Original Research

Pharmacist-Managed Collaborative Practice for Chronic Stable Angina

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Patients with chronic stable angina who visited this practice experienced clinically significant changes in physical limitation, angina stability and frequency, and disease perception.



Coronary artery disease (CAD) continues to have a significant impact on society. The latest update by the American Heart Association estimates that 83.6 million American adults have some form of cardiovascular disease (CVD) with an anticipated 15.4 million attributed to CAD.1 A portion of patients with CAD experience predictable chest pain, which occurs as a result of physical, emotional, or mental stress, more commonly referred to as chronic stable angina (CSA). Based on the most recent estimates, the incidence of patients who experience CSA is about 565,000 and increases in the male population through the eighth decade of life.1

Although it may be common, treatment options for patients with CSA are limited, as these patients may not be ideal candidates for coronary artery bypass graft or percutaneous coronary intervention (PCI) and may often prefer less invasive treatments. It has also been demonstrated that optimal medical management results in similar cardiovascular outcomes when compared with optimal medical management combined with PCI.2,3 Therefore, optimizing medical management is a reasonable alternative for these individuals.

Pharmacists have been successful in implementing collaborative practices for the management of various conditions, including anticoagulation, diabetes, hypertension, and hyperlipidemia.4-7 Pharmacists are heavily involved with cardiovascular risk reduction and management, so it seems opportune that they also treat CSA.8 The latest estimated direct and indirect costs for CVD and stroke were well over $315 billion for 2010, and it is anticipated that the costs will continue to rise.1 Because CSA is typically a medically managed disease and due to its huge medical expense, the development of a pharmacist-managed collaborative practice for treating CSA may prove to be beneficial for both clinical and pharmacoeconomic outcomes.

Clinic Development and Practices

In June 2007, following the approval of ranolazine by the FDA, the VA adopted nonformulary criteria for ranolazine use (Appendix).9,10 In order for patients to receive ranolazine, health care providers (HCPs) within the North Florida/South Georgia Veterans Health System (NFSGVHS) network were required to submit an electronic nonformulary consult using the computerized patient record system (CPRS). Select clinical pharmacists who had knowledge of the health system’s nonformulary criteria and who were granted access to the electronic consults responded to the requests.

The consults primarily consisted of an automated template that required providers to fill out their contact information and the name of the requested nonformulary medication, dose, and clinical rationale for requesting the specified medication, including any previous treatments that the patient could not tolerate or on which the patient failed to achieve an adequate response. It was highly recommended but not required that the HCPs include other supporting information regarding the patient’s cardiovascular status, such as results from diagnostic cardiac catheterization, stress tests, electrocardiograms (ECGs), or echocardiograms if not readily available from the CPRS. If procedures or tests were conducted at outside facilities, then this information was supplied in the request or obtained with the patient’s consent. However, this information was not necessarily required in order to complete the nonformulary consult. Nonformulary requests for ranolazine were typically forwarded to the clinical pharmacists who specialized in cardiology.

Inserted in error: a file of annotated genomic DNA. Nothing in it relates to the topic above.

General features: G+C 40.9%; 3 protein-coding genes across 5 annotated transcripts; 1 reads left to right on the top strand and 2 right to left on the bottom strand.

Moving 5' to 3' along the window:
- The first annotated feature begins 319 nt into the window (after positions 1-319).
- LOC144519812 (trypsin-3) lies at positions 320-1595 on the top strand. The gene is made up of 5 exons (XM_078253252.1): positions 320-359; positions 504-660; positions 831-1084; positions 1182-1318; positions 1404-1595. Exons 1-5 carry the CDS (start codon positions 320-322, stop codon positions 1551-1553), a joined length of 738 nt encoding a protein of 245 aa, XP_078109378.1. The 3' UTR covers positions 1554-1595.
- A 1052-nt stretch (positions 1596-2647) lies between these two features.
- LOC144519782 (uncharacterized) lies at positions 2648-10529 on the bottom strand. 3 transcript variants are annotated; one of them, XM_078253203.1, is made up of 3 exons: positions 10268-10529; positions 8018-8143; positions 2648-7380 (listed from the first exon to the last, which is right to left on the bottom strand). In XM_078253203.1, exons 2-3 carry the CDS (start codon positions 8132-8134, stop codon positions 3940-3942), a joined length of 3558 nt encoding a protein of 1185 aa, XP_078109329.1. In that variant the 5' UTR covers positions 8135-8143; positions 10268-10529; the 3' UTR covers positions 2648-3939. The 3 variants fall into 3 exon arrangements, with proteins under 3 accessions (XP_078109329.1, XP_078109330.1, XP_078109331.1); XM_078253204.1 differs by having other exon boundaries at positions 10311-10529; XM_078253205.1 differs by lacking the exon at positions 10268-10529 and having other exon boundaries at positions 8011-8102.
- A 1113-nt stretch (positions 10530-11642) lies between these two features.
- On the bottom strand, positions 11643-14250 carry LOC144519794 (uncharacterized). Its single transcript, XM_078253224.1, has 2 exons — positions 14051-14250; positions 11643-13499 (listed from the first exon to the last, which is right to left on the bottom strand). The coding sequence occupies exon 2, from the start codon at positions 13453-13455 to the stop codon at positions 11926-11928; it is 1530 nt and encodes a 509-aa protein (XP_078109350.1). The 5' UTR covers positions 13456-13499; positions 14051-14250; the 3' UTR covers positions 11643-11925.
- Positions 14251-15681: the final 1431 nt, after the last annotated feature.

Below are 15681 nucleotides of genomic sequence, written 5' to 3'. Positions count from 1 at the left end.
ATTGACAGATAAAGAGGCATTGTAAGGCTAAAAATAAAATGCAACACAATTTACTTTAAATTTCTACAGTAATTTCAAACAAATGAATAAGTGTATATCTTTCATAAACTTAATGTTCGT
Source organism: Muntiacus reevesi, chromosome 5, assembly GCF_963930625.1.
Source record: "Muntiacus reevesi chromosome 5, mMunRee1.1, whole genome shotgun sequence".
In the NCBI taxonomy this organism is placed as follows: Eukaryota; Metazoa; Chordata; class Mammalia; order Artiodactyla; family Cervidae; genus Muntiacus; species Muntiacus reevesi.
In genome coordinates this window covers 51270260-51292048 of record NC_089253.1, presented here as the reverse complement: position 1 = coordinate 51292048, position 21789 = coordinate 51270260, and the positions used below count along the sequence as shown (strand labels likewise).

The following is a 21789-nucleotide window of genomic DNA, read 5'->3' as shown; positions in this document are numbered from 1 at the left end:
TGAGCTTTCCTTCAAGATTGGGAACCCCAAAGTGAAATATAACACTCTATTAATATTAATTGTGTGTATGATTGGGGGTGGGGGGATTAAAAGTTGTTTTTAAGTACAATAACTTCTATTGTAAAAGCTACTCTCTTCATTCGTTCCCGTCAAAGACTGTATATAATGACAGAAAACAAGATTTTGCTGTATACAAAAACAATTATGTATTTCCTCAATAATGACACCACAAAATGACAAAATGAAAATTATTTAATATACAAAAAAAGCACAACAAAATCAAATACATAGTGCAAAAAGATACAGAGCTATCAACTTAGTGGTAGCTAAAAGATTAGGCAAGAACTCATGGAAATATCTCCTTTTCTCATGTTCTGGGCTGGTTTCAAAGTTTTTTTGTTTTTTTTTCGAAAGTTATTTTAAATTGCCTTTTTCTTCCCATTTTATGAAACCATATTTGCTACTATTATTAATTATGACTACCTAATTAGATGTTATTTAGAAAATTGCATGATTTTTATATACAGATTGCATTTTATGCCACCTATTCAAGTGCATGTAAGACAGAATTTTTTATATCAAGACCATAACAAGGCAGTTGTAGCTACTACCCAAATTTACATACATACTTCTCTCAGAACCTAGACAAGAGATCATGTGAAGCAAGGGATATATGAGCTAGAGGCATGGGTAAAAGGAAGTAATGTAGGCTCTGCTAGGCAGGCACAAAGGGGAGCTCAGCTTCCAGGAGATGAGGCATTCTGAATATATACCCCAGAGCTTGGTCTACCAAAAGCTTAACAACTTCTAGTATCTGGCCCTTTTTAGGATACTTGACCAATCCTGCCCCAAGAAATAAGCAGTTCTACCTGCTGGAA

A pharmacist-oriented collaborative practice was established to increase cost-effective use, improve monitoring by a HCP because of the drug’s ability to prolong the corrected QT (QTc) interval, and to more firmly establish its safety and efficacy in a veteran population. This practice operated in a clinic, which was staffed by a nurse, postdoctoral pharmacy fellow, clinical pharmacy specialist in cardiology, and a cardiologist. The nurse was responsible for obtaining the patient’s vitals and ECG and documenting them in the CPRS. The pharmacy fellow interviewed the patient and obtained pertinent medical and historical information before discussing any clinical recommendations with the clinical pharmacy specialist.

The recommendations consisted of drug initiation/discontinuation, dose adjustments, and assessing and ordering of pertinent laboratory values and ECGs, which took place under the scope of the clinical pharmacy specialist. The focus of the ECG was to assess for any evidence of excessive QTc prolongation. Due to the variable and subjective nature of CAD, a cardiologist was available at any time and was used to review any relevant information and further discuss any treatment recommendations.

Based in the NFSGVHS Malcom Randall Veterans Affairs Medical Center (VAMC) in Gainesville, Florida, clinic services were primarily offered to patients of that facility due to the limited number of cardiology providers and services offered at other NFSGVHS locations. Despite being driven by requests for ranolazine, especially after cardiac catheterization when further cardiac intervention may not have been feasible, all patients were allowed to enroll in the clinic at the discretion of their primary care provider (PCP) for optimization of their CSA regimen with the intent of adding ranolazine when appropriate.

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